Classics in the News

By Erik Shell | July 27, 2016

From the Art Newspaper (

Anna Brady reports on a showing at the Kallos gallery in London (open until July 29, 2016) featuring 12 gold coins from the 6th to 2nd centuries BCE.

"The star exhibit is this gold stater of Lampsakos (394-350BC), one of only two known examples."

For the full report, click here.

By Erik Shell | July 26, 2016

From the Business of Fashion (

Robin Mellery-Pratt discovers a thriving business in the middle of Greek's economic crisis: a company whose feature product is a line of Ancient Greek-inspired sandals.

"...the first collection of 31 styles ranged from refined updates on traditional sandals, to more editorial styles with exaggerated gladiatorial ties, studs of semi-precious stones or stylised wings flanking the ankle, à la the original Hermes."

For pictures of the sandals and the full write-up, click here.

By Erik Shell | July 25, 2016

From the Leaf Chronicle (

Autumn Allison profiles Tim Winters, a local Classics professor who helps patrol his community after a long day of teaching the Classics. When asked about what his students think, Winters said:

"Most of them think it is pretty cool. They think it is cool that they have somebody who has a bit more of understanding of life at a different level outside of the life of the mind and the classroom"

Check out the full article and interview with Winters here.

By Erik Shell | July 22, 2016

From the Smithsonian (

Jason Daley reports on the discovery of 23 additional shipwrecks in the region of Fourni, Greece, and says there might be more to come.

"[Peter] Campbell says the researchers have only surveyed about 50 percent of Fourni’s coastline, and plan to continue surveying the area through 2018. They will also begin deepwater surveying using multi-beam sonar since much of the coastline is made of cliffs that drop quickly to 1,000 feet and may be hiding many more wrecks"

Read the full article here.

By Erik Shell | July 21, 2016

From the Greek Reporter (

Ioanna Zikakou writes that thousands of tourists and Greeks alike traveled to Litohoro, Greece to celebrate a three-day festival that contains elements of Ancient Greek life.

"The event is punctuated by ancient poetry, lectures, music, dance, ceremonies and food. There are even training sessions for would-be spear throwers and sword fighters."

For the full article, pictures, and video, click here.

(Photo: "Mount Olympus" by Erik Shell, licensed under CC BY 4.0)

By Erik Shell | July 20, 2016

From The Guardian (

Harriet Sherwood reports that some of England's notable cathedrals have begun teaching brief, two-week Latin classes to the general public. One of the tutors, George Sharpley, said that

"it was a step into the unknown, but the response has been pretty good. I get very excited about Latin, so I’m not surprised others do too"

Read the full article here.

By Erik Shell | July 19, 2016

From the Christian Science Monitor (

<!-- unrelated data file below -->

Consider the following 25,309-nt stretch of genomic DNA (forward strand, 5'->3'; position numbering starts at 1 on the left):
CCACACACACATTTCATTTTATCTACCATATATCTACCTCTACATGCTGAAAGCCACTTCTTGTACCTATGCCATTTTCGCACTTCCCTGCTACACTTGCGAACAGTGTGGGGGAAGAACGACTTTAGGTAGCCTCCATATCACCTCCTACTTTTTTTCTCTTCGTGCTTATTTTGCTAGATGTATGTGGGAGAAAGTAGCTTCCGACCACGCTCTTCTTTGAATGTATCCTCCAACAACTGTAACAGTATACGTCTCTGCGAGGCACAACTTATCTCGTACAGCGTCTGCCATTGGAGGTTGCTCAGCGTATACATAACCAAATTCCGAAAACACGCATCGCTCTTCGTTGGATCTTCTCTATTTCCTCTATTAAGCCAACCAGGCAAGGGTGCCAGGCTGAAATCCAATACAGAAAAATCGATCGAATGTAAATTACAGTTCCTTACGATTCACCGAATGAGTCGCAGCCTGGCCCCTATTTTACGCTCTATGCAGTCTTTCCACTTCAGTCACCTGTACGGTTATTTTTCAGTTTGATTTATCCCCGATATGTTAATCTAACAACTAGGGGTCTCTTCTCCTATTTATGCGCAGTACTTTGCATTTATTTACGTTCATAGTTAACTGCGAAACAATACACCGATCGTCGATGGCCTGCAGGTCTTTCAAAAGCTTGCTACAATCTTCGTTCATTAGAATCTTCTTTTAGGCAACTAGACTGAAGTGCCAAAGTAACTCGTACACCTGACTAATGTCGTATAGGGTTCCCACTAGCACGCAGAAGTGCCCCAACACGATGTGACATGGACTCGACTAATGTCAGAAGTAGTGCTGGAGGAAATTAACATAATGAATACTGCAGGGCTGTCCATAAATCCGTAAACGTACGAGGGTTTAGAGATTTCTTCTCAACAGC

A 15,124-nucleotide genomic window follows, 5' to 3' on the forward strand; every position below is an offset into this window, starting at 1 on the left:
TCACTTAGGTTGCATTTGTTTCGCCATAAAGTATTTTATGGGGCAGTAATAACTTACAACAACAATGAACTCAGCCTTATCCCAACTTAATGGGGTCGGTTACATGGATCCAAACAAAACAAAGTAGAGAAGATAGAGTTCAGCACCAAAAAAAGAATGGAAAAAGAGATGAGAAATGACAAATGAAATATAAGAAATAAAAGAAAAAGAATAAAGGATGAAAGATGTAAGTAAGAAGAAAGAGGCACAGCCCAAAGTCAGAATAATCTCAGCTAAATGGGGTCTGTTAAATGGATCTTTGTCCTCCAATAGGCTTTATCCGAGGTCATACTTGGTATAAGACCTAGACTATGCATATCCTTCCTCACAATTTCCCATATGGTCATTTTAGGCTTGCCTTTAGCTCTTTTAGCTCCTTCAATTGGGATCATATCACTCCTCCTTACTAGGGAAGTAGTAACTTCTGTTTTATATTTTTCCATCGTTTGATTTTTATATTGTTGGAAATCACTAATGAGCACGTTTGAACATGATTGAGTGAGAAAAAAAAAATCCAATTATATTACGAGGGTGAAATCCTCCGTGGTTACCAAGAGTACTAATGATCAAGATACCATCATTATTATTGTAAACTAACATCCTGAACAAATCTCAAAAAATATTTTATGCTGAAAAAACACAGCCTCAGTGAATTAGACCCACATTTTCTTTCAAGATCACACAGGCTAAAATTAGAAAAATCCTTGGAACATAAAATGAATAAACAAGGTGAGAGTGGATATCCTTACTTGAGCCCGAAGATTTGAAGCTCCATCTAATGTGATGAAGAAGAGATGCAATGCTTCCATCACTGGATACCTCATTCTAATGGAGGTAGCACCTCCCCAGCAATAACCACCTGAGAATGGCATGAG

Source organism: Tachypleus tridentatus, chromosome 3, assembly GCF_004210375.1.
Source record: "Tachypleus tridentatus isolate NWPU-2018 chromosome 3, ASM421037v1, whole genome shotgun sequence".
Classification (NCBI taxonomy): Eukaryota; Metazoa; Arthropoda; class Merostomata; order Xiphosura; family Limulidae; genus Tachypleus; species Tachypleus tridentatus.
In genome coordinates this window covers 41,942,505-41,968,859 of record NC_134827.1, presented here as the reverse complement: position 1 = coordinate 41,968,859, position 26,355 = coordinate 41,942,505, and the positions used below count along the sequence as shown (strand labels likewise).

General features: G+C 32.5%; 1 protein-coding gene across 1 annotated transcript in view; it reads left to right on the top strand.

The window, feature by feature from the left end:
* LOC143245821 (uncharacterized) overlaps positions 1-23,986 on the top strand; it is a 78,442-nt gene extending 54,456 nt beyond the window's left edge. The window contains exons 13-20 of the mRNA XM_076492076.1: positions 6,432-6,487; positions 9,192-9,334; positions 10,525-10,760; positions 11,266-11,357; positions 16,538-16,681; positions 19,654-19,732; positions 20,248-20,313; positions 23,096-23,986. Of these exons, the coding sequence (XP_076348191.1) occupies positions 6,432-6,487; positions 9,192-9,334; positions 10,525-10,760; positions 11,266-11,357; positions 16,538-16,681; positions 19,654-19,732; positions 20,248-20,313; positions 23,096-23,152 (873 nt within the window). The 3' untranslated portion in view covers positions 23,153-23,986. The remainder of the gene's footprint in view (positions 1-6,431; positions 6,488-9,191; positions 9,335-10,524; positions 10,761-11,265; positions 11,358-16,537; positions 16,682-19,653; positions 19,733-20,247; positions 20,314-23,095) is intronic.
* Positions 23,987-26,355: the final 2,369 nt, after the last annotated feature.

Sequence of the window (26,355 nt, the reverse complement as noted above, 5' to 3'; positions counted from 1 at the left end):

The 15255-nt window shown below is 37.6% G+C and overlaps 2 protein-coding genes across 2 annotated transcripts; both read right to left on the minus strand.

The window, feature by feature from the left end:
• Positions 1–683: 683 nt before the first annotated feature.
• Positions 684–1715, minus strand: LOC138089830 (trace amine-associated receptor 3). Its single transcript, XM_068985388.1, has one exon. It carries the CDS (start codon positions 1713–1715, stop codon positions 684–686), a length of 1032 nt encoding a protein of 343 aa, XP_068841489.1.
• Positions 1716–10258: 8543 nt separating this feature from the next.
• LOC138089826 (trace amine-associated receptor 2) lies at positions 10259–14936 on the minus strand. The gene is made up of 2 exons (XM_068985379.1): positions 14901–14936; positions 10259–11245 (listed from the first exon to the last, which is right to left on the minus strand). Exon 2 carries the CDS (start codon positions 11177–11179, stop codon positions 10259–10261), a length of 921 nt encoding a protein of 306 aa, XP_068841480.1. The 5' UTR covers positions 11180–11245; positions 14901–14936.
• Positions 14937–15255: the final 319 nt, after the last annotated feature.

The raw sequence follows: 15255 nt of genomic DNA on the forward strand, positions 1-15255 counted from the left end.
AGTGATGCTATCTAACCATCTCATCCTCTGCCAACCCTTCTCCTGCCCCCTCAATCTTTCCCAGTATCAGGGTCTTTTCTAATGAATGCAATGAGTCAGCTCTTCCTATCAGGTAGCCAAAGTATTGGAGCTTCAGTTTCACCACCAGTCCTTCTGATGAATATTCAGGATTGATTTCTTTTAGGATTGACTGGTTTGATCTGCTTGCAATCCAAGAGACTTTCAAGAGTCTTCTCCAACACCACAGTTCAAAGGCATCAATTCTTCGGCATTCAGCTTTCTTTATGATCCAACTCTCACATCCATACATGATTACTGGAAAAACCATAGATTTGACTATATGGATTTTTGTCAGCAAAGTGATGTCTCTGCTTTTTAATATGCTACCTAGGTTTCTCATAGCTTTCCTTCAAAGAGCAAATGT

In this review, Danny Heitman takes a look at "Living with a Dead Language," Ann Patty's memoir about her process of learning Latin.

"Despite the title of Patty’s book, the abiding lesson of 'Living with a Dead Language' is that Latin isn’t really dead at all. It runs strong and deep just beneath the surface of English, visible to anyone curious enough to pull up a length of prose, shake off the dirt, and see the roots that sustain modern speech."

Read the full article here.

By Erik Shell | July 18, 2016

From The Chronicle of Higher Education (

Leonard Cassuto talks about declining enrollment, the Classics, and hope for the humanities, citing such Classicists and High School teachers as Joseph Farrell, Judith Hallett, Mary Pendergraft, and Henry Bender.

"If we don’t cultivate young humanists, then our future classes will be empty. We can scarcely argue for replacements for retiring professors if we don’t have the majors for them to teach. High schools are the only possible supply lines to keep the liberal arts going. We ignore them at our peril."

Read the rest of the article here.

By Adam Blistein | February 1, 2016

The SCS is a member of FIEC, the Fédération interationale des associations d’études classiques, which has asked us to inform our members of issues in Denmark and in Italy that are of concern to classicists.  Read about these situations here.

By Adam Blistein | January 13, 2016

The Society for Classical Studies is one of the sponsors of National Latin Teacher Recruitment Week (NLTRW).  As described in the recent Amphora article by Ronnie Ancona and Kathleen Durkin, there is a shortage of certified Latin teachers in the United States, and Latin teaching positions at the precollegiate level sometimes cannot be filled for lack of qualified applicants.  NLTRW traditionally is the first week in March, but you can take any day or week to talk to your students about becoming a Latin teacher.


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